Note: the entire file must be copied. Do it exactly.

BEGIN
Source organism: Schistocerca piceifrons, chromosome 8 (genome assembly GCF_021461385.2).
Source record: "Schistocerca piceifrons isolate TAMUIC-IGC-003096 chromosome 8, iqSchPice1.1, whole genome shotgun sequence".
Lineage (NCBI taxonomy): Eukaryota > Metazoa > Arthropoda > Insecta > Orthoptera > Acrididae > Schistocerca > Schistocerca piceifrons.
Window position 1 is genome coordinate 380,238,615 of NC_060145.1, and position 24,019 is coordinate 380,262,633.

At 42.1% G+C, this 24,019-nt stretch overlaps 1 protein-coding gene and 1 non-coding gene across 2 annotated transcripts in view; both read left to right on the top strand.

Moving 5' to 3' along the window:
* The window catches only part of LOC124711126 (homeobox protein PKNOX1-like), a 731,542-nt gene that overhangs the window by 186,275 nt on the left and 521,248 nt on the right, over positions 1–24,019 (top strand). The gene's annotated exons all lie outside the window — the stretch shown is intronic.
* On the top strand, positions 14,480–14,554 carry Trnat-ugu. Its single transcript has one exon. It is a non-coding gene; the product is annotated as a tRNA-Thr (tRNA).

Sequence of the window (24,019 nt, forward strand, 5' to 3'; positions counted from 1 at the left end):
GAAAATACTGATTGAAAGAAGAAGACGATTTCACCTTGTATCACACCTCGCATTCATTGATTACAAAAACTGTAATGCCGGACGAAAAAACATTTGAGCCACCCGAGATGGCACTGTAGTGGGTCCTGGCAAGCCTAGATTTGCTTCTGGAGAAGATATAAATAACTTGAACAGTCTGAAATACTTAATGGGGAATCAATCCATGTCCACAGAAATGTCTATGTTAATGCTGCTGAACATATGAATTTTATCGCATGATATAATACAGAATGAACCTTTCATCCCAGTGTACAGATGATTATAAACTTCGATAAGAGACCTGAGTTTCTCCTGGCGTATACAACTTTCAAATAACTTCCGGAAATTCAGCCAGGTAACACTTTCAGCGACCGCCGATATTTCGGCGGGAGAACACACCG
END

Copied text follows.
Source organism: Schistocerca piceifrons, chromosome 8 (genome assembly GCF_021461385.2).
Source record: "Schistocerca piceifrons isolate TAMUIC-IGC-003096 chromosome 8, iqSchPice1.1, whole genome shotgun sequence".
Lineage (NCBI taxonomy): Eukaryota > Metazoa > Arthropoda > Insecta > Orthoptera > Acrididae > Schistocerca > Schistocerca piceifrons.
Window position 1 is genome coordinate 380,238,615 of NC_060145.1, and position 24,019 is coordinate 380,262,633.

At 42.1% G+C, this 24,019-nt stretch overlaps 1 protein-coding gene and 1 non-coding gene across 2 annotated transcripts in view; both read left to right on the top strand.

Moving 5' to 3' along the window:
* The window catches only part of LOC124711126 (homeobox protein PKNOX1-like), a 731,542-nt gene that overhangs the window by 186,275 nt on the left and 521,248 nt on the right, over positions 1–24,019 (top strand). The gene's annotated exons all lie outside the window — the stretch shown is intronic.
* On the top strand, positions 14,480–14,554 carry Trnat-ugu. Its single transcript has one exon. It is a non-coding gene; the product is annotated as a tRNA-Thr (tRNA).

Sequence of the window (24,019 nt, forward strand, 5' to 3'; positions counted from 1 at the left end):
GAAAATACTGATTGAAAGAAGAAGACGATTTCACCTTGTATCACACCTCGCATTCATTGATTACAAAAACTGTAATGCCGGACGAAAAAACATTTGAGCCACCCGAGATGGCACTGTAGTGGGTCCTGGCAAGCCTAGATTTGCTTCTGGAGAAGATATAAATAACTTGAACAGTCTGAAATACTTAATGGGGAATCAATCCATGTCCACAGAAATGTCTATGTTAATGCTGCTGAACATATGAATTTTATCGCATGATATAATACAGAATGAACCTTTCATCCCAGTGTACAGATGATTATAAACTTCGATAAGAGACCTGAGTTTCTCCTGGCGTATACAACTTTCAAATAACTTCCGGAAATTCAGCCAGGTAACACTTTCAGCGACCGCCGATATTTCGGCGGGAGAACACACCG